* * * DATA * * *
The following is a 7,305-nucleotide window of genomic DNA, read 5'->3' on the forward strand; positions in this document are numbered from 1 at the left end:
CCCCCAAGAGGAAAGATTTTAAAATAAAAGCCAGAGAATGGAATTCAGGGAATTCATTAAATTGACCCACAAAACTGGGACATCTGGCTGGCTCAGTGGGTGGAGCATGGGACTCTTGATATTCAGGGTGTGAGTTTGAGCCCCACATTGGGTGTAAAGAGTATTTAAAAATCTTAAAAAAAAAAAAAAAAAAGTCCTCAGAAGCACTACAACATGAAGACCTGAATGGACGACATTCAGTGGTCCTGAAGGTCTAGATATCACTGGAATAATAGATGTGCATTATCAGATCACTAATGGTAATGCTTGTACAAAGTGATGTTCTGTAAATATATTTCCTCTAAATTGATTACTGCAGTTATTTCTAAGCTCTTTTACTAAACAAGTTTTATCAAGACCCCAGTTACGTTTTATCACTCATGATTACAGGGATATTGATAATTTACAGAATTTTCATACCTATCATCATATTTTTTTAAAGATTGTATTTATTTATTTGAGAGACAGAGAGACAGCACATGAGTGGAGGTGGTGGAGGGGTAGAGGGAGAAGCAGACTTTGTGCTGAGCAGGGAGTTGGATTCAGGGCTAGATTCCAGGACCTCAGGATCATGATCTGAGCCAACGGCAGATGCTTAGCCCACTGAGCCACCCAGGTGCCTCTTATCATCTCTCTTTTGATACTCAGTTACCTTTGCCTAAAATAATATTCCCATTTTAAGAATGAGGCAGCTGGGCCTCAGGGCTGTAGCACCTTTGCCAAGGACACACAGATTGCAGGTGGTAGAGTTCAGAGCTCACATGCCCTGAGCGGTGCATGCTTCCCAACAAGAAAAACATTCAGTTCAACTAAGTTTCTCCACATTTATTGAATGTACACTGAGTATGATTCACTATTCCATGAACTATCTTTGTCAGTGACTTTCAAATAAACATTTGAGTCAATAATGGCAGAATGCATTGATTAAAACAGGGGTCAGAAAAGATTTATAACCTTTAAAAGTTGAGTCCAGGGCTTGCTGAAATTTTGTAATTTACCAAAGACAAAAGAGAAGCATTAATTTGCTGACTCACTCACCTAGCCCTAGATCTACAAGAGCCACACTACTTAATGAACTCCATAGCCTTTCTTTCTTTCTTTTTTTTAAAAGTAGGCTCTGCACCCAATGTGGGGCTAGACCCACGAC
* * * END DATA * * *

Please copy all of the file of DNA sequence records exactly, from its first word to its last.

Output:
The following is a 7,305-nucleotide window of genomic DNA, read 5'->3' on the forward strand; positions in this document are numbered from 1 at the left end:
CCCCCAAGAGGAAAGATTTTAAAATAAAAGCCAGAGAATGGAATTCAGGGAATTCATTAAATTGACCCACAAAACTGGGACATCTGGCTGGCTCAGTGGGTGGAGCATGGGACTCTTGATATTCAGGGTGTGAGTTTGAGCCCCACATTGGGTGTAAAGAGTATTTAAAAATCTTAAAAAAAAAAAAAAAAAAGTCCTCAGAAGCACTACAACATGAAGACCTGAATGGACGACATTCAGTGGTCCTGAAGGTCTAGATATCACTGGAATAATAGATGTGCATTATCAGATCACTAATGGTAATGCTTGTACAAAGTGATGTTCTGTAAATATATTTCCTCTAAATTGATTACTGCAGTTATTTCTAAGCTCTTTTACTAAACAAGTTTTATCAAGACCCCAGTTACGTTTTATCACTCATGATTACAGGGATATTGATAATTTACAGAATTTTCATACCTATCATCATATTTTTTTAAAGATTGTATTTATTTATTTGAGAGACAGAGAGACAGCACATGAGTGGAGGTGGTGGAGGGGTAGAGGGAGAAGCAGACTTTGTGCTGAGCAGGGAGTTGGATTCAGGGCTAGATTCCAGGACCTCAGGATCATGATCTGAGCCAACGGCAGATGCTTAGCCCACTGAGCCACCCAGGTGCCTCTTATCATCTCTCTTTTGATACTCAGTTACCTTTGCCTAAAATAATATTCCCATTTTAAGAATGAGGCAGCTGGGCCTCAGGGCTGTAGCACCTTTGCCAAGGACACACAGATTGCAGGTGGTAGAGTTCAGAGCTCACATGCCCTGAGCGGTGCATGCTTCCCAACAAGAAAAACATTCAGTTCAACTAAGTTTCTCCACATTTATTGAATGTACACTGAGTATGATTCACTATTCCATGAACTATCTTTGTCAGTGACTTTCAAATAAACATTTGAGTCAATAATGGCAGAATGCATTGATTAAAACAGGGGTCAGAAAAGATTTATAACCTTTAAAAGTTGAGTCCAGGGCTTGCTGAAATTTTGTAATTTACCAAAGACAAAAGAGAAGCATTAATTTGCTGACTCACTCACCTAGCCCTAGATCTACAAGAGCCACACTACTTAATGAACTCCATAGCCTTTCTTTCTTTCTTTTTTTTAAAAGTAGGCTCTGCACCCAATGTGGGGCTAGACCCACGAC